This week on Outside the Panels #13 I would like to write a bit about reviews. Specifically, I would like to explain how to get reviews and once you get the reviews, how to handle them.

Before I do that…

The last two weeks have been so hectic for me. I just sold my house so I have been packing up everything we own. Do you know how much stuff you have in your home? Want to find out? Just start packing everything you own and you will quickly realize how much shit you have. We are in the process of buying another house and that is really exciting, nerve-racking, but exciting. Bottom line is that I have been putting in my typical 9 hours at my day job, another four to five hours prepping my house for the sale, and have still been putting anywhere from three to four hours into comics, not to mention family time with my wife, son and dog. Crazy.

Anyway, back to handling reviews.

One of the hardest things to do as a self-publishing comic writer starting out your career is getting comic sites to review your project. There are so many comics out there in the world by amazing creators at top publishers that it can be quite a challenge to get a review for little ol’ you and your comic. Face it, you are competing with any book you see to grab the attention of a reviewer.

How do you get critics to review your book? Bribe them… hahaha! Just kidding. DON’T bribe them. The best thing to do to help get your book a review is look for smaller comic site who you notice have reviewed other smaller titles. It’s everyone’s goal to be reviewed by a site like The Beat, Bleeding Cool, Comic Vine, Comics Alliance, CBR, IGN, MTV, Multiversity, Newsarama, etc. (alphabetical order with no favoritism anywhere). The reality of that is those sites have inside contacts to Archie, Darkhorse, DC, IDW, Image, Marvel, Oni Press, etc.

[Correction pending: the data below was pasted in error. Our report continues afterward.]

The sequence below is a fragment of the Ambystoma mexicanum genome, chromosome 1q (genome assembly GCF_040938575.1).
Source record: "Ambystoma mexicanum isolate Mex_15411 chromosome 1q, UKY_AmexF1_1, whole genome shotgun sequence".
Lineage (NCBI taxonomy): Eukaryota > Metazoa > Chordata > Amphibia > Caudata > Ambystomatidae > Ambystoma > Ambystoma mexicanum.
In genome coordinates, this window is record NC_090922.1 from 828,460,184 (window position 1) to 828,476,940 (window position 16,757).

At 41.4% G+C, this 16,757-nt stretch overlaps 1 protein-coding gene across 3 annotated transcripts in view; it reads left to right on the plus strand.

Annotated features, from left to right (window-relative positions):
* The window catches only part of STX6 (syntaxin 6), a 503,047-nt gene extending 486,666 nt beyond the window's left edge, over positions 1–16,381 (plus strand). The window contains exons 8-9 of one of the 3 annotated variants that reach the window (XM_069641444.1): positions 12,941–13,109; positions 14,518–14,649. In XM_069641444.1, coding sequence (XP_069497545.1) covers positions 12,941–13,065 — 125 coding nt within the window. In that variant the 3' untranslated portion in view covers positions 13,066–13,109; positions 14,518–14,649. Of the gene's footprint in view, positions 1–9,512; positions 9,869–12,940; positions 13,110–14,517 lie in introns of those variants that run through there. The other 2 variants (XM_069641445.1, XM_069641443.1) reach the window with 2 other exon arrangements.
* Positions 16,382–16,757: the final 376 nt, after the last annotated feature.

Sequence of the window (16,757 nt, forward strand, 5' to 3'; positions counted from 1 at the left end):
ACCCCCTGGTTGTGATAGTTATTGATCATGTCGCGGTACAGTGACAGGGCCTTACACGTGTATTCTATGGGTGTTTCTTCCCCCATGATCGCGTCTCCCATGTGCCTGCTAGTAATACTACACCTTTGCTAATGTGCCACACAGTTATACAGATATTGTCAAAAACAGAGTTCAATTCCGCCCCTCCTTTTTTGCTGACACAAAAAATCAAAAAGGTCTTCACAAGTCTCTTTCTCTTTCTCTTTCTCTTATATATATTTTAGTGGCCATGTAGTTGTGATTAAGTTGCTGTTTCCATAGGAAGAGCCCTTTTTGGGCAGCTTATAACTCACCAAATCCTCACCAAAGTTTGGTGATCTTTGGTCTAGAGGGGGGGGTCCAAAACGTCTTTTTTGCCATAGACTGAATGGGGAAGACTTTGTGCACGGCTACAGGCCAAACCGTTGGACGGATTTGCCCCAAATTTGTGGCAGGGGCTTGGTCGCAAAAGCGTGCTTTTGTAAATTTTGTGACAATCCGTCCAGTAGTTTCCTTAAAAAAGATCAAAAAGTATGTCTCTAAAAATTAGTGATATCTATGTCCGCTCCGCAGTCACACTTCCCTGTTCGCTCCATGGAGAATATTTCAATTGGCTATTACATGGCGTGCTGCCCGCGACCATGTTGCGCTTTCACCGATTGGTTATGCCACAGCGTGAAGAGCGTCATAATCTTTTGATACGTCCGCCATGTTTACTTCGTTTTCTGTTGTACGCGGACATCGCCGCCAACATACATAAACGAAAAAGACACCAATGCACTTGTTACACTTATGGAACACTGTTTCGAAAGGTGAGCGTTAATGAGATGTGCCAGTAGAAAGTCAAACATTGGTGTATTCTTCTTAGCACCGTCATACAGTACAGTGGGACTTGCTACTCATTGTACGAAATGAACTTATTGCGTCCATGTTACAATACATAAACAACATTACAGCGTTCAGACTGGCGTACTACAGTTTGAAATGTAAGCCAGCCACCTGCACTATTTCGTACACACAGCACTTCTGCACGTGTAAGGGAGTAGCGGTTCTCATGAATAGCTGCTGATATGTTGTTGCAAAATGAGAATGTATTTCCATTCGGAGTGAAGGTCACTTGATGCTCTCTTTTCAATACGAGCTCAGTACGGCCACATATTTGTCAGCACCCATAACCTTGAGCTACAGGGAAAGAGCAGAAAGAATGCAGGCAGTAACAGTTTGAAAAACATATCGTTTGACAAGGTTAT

Getting your book some attention on those sites may not be possible. However, there are so many other, smaller, comic sites that are doing a great job with reviews: Comic Crusaders (yeah, I used this site as an example) Comics Verse, Black Ship Books, Comic Book Therapy, etc.

What you have to do to get some coverage for your little comic that could, is write up a professional email detailing who you are, what your comic is, and politely ask for coverage. A lot of smaller sites are always looking for content and would benefit from using a review for your book as that content.

The thing is…

Here is the thing…

You may not always get a favorable review. Sure it’s great when some site says something positive about your book. You feel all warm and toasty inside and you get happy because someone enjoyed your book. Everyone likes to be praised. I don’t want to write about how to handle praise, though. I want to know what will you do when a reviewer reads your book and doesn’t quite like it? What do you do when you get the dreaded bad review?

What you have to realize is, by putting a book out there for the public to read you are opening up people to voice their opinion about your project. Literally, opening your work up for judgement. This takes a lot of courage from creators just to get to this point. But, hey, if this is the business you want to be in then this is what you will deal with. Just understand this if nothing else: just because a reviewer may say negative things about your project you should not think they are saying negative things about you as a person. So many creators take offense to people not liking their stuff. They feel attacked but they shouldn’t. First off, you asked for the review so you wanted the opinion of a reviewer. Secondly, they have nothing against you if they didn’t like your work so don’t feel like they don’t like you. I think this happens because people are so attached to their projects that they feel that it is a part of who they are. I’ve heard of creators taking to social media and crapping all over a bad review they received, but that is totally NOT professional. If you get a bad review you should just thank the reviewer for the time they took to read your project and write about. Roll with the punches and keep moving forward. Do your best to take the negative and use it to get better. Maybe the review is right about something they said and they only want to see your project get better.

Whether they like your book or they hate your book, trust me when I say, reviewers will be some of the most honest readers of your book and you should appreciate every one of their thoughts. Creators do not get better by being praised, they get better by readers telling them the negative. Negativity towards your project is what will make you a better creator. That’s the truth. Because if everyone gave you five stars and two thumbs up then you would remain stagnant and continue to work the way you do, with little thought given on how to get better.

Good luck, everyone!

Sal Brucculeri

@SalveyB, cunexttues.com, soulmen.launchrock.com, salbrucculeri.com, aa88press.com


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